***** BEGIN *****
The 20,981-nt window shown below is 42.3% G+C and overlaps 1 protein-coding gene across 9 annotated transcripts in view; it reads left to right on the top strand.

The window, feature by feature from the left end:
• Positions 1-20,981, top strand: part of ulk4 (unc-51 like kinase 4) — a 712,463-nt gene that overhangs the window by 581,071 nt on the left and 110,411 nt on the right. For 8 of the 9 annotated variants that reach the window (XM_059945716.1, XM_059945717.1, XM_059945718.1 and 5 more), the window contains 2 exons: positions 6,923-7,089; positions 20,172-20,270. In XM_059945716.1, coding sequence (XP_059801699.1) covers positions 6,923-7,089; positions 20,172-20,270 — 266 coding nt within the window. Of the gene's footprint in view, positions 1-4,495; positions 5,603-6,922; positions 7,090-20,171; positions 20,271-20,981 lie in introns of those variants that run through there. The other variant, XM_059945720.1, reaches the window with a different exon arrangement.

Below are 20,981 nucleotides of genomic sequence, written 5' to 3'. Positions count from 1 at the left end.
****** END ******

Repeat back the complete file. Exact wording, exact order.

The 20,981-nt window shown below is 42.3% G+C and overlaps 1 protein-coding gene across 9 annotated transcripts in view; it reads left to right on the top strand.

The window, feature by feature from the left end:
• Positions 1-20,981, top strand: part of ulk4 (unc-51 like kinase 4) — a 712,463-nt gene that overhangs the window by 581,071 nt on the left and 110,411 nt on the right. For 8 of the 9 annotated variants that reach the window (XM_059945716.1, XM_059945717.1, XM_059945718.1 and 5 more), the window contains 2 exons: positions 6,923-7,089; positions 20,172-20,270. In XM_059945716.1, coding sequence (XP_059801699.1) covers positions 6,923-7,089; positions 20,172-20,270 — 266 coding nt within the window. Of the gene's footprint in view, positions 1-4,495; positions 5,603-6,922; positions 7,090-20,171; positions 20,271-20,981 lie in introns of those variants that run through there. The other variant, XM_059945720.1, reaches the window with a different exon arrangement.

Below are 20,981 nucleotides of genomic sequence, written 5' to 3'. Positions count from 1 at the left end.